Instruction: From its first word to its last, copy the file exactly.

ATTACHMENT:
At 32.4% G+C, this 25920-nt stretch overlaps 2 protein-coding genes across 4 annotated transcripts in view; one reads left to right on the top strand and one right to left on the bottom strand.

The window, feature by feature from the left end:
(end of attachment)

At 32.4% G+C, this 25920-nt stretch overlaps 2 protein-coding genes across 4 annotated transcripts in view; one reads left to right on the top strand and one right to left on the bottom strand.

The window, feature by feature from the left end: